The death of a woman who was taken into custody by the morality police was the subject of a protest. It's credit

The officers of Iran's morality police must have thought it was normal to arrest a woman. One of the scores of people arrested that day for showing a few strands of hair outside their headscarf was her brother. It shook the theocratic state to its core.

There were no vital signs or brain-dead when Amini was admitted to the hospital hours after her arrest. On Sept. 16, she died. The Iranian public saw a photo of a young girl in the prime of life attached to tubes and blood stains on her ear, which a doctor said could be a sign of severe head trauma.

Protests erupted at Amini's funeral in her hometown of Saqqez in Iran's Kurdistan's Province only to spread across the country. They were marked by the audacity of the protestors, who were led by women. They held aloft pictures of Amini and waved their veils in the air.

Her name was used as a prompt for ordinary people to post their experiences of loss and oppression at the hands of the Islamic Republic on social media. You informed the mother of my cousin's execution after he was imprisoned at the age of 16. The slogan "Mahsa you are not dead, your name has become a symbol" was one of the many uses of the # hashtags. As they were strangers in Tehran, her brother pleaded with them to let her go.

Iranian women with their heads covered face off with police and security forces. The hijab, the covering of hair and body prescribed by faith, became the law of the land after the 1979 revolution that made Iran a theocracy. Parts of Tehran became protest zones on Friday after Amini died. Iranians gathered under a freeway overpass to sing, "This is the year of blood, seyed Ali will be overthrown."

The Islamic Republic was surprised and caught off guard. Immediately, the security apparatus began shutting down. The police, accompanied by paramilitary Basij forces, attacked and beat men and women as they fled their onslaught, with the sound of gunshots clearly audible.

As the protests continued, more and more names and pictures of young men and women claimed to have been killed appeared on social media. The official tally went from more than a dozen to 26 in a matter of hours.

In more than four decades in power, the Iranian state has stamped out many protests, starting with those led by rivals jousting for control of the country after the 1979 flight of the U.S. backed Shah of Iran. In 2009, hundreds of thousands of people took to the streets to protest perceived election fraud, only to be broken up by regime forces and mass arrest. When gas prices went up in November, the government responded with live fire. At least 23 children were among the 300 civilians who died in eight days. The internet was shut down in order to obscure the government's actions.

A similar approach seems to be happening now. Most social media has been blocked. Even though Iranians have learned how to circumvent internet restrictions by using virtual private networks, the looming possibility of a complete internet black out has many worried, especially after scores of activists, students, and political figures were arrested on orders by the head of the Judiciary, Gholam-Hossein Mohs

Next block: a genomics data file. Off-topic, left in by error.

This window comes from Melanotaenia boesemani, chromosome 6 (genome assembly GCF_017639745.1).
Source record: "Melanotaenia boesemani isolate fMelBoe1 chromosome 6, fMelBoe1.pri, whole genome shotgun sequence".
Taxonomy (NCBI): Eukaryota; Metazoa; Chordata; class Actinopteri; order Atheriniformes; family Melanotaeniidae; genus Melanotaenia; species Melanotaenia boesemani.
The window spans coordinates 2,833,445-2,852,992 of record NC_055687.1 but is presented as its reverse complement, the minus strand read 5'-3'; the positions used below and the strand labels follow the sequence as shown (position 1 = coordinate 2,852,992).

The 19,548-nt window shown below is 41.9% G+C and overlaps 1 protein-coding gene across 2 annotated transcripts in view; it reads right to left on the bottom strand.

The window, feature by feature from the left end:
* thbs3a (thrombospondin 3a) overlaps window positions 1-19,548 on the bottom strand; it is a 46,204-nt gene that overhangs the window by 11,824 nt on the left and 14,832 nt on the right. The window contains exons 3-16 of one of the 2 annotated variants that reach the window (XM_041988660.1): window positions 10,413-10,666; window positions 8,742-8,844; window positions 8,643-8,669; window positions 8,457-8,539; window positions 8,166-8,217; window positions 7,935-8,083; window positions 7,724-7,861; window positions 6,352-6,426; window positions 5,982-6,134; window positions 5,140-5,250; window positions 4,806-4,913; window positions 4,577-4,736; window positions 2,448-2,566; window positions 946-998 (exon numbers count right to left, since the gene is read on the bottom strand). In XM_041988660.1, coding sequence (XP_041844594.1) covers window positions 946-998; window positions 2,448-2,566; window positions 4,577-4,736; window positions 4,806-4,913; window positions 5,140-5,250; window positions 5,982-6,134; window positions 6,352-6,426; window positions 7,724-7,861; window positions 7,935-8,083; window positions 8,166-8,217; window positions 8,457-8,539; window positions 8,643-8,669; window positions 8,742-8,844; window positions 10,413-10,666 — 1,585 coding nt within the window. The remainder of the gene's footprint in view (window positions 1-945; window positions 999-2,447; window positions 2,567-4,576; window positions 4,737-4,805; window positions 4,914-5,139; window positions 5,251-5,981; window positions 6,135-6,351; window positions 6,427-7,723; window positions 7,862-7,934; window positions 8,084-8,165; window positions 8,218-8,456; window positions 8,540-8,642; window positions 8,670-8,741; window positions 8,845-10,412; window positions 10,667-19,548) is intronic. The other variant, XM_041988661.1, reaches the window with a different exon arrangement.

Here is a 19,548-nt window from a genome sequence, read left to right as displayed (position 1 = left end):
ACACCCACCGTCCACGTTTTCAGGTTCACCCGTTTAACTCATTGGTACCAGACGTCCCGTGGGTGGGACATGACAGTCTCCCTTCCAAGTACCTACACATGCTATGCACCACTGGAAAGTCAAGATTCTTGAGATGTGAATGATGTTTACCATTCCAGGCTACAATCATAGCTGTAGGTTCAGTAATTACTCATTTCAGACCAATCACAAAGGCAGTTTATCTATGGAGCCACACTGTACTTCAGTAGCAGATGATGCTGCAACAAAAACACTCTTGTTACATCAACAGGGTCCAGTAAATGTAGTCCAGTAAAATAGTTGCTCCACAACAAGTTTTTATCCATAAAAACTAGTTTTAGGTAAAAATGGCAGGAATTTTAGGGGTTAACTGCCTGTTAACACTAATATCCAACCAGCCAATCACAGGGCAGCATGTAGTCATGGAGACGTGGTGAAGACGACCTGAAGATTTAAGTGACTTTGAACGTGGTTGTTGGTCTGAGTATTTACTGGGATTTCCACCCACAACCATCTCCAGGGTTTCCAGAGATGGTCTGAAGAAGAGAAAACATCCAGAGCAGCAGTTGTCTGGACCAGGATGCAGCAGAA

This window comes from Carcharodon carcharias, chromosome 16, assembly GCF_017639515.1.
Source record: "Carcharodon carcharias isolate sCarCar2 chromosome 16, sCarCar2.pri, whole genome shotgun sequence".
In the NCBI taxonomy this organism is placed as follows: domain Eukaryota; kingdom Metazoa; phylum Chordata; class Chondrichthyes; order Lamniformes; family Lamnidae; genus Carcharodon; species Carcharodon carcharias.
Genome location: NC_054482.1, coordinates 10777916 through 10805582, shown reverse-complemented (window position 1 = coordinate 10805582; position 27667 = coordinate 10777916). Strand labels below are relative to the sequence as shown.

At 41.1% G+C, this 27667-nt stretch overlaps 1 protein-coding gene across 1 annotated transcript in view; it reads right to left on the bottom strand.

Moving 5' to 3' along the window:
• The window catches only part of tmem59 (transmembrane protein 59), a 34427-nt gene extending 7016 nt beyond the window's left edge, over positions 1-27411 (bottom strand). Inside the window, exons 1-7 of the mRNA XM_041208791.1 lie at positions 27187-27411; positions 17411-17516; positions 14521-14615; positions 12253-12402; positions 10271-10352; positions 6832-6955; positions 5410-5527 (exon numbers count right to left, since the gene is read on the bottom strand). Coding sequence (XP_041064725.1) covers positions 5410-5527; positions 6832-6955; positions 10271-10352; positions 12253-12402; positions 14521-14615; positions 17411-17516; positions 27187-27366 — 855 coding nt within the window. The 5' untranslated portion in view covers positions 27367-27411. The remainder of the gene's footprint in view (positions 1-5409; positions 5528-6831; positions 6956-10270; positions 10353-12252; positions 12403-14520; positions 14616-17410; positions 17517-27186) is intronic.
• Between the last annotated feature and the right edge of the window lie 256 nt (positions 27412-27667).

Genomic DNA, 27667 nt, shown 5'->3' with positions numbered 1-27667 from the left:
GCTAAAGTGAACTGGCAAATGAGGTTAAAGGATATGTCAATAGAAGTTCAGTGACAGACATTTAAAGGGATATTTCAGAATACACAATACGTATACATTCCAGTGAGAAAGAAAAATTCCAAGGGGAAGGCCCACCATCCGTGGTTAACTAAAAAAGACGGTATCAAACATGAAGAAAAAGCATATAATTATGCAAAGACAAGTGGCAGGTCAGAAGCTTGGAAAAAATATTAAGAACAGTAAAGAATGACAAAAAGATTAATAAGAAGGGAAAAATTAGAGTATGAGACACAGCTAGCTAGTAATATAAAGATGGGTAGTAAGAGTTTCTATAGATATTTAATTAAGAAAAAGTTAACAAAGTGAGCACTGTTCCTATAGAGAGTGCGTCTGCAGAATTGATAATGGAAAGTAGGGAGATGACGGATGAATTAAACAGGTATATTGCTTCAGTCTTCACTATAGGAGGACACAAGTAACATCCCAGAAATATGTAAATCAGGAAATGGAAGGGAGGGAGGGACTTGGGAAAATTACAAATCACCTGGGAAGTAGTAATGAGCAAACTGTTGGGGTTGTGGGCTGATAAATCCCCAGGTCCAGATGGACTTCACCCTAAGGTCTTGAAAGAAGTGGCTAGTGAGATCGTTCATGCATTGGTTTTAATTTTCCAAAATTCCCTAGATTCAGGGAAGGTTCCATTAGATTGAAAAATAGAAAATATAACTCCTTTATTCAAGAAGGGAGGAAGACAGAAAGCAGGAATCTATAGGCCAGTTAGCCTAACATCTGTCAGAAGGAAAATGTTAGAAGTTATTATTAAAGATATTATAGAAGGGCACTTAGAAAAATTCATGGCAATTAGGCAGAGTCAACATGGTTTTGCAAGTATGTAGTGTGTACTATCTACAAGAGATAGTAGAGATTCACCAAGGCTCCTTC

There are recordings on messaging services. A senior Basij commander in the northern city of Rasht can be heard begging his troops to show up for anti-protest operations in an audio file shared on Telegram. The language means that the paramilitaries can use live bullets against protesters.

An intelligence officer called a young protestor in Kerman, demanding that he stop inciting crowds by making speeches on the street or face consequences. The officer was told to do his best.

Despite the risks, the protests continue. There are clips and images on the internet showing riot police and plainclothes agents being chased and beaten up by protesters. With at least 80 cities reported to be protesting, security forces are stretched thin, and reports of disagreement among them began to circulate.

At the same time, more and more Iranian celebrities, actors, and athletes have come out publicly in support of the protesters, demanding the state back down and listen to them. Shahab Hosseini, a celebrity who was close to the establishment, joined those demanding an end to the violence.

The first week of protest may have been a restraint on security forces. President Raisi went to the UN General Assembly in New York in order to discuss restarting the Iran nuclear deal. Raisi's return and no deal in hand has activists warning of a repeat of November.

The managing director of Keyhan, a newspaper close to the Supreme Leader, warned earlier this week that security forces would return to the streets. The Revolutionary Guards Corps promised the victory of the enemy. There were reports of increased violence and the use of more deadly equipment by security forces in the western Kurdistan region. Schools, universities, cinemas, theaters, and even some government offices will be closed in Tehran in the coming days in an effort to stamp out the protests. The counter- demonstrators called for the execution of the protesters.

The issue goes beyond hijab.

A political analyst in Tehran who did not want to be named due to safety concerns said that the death of Amini was the spark in the powder keg of Iranians' discontent.

Many Iranians no longer have any hope for the future in the Islamic Republic and the state no longer has the economic means to solve or delay its problems.

The revolution of 1979 was in the name of God, but the current protests are in the name of humanity.

Yeganeh said the demonstrations are a revolution. Women want to live based on their own understanding of religion.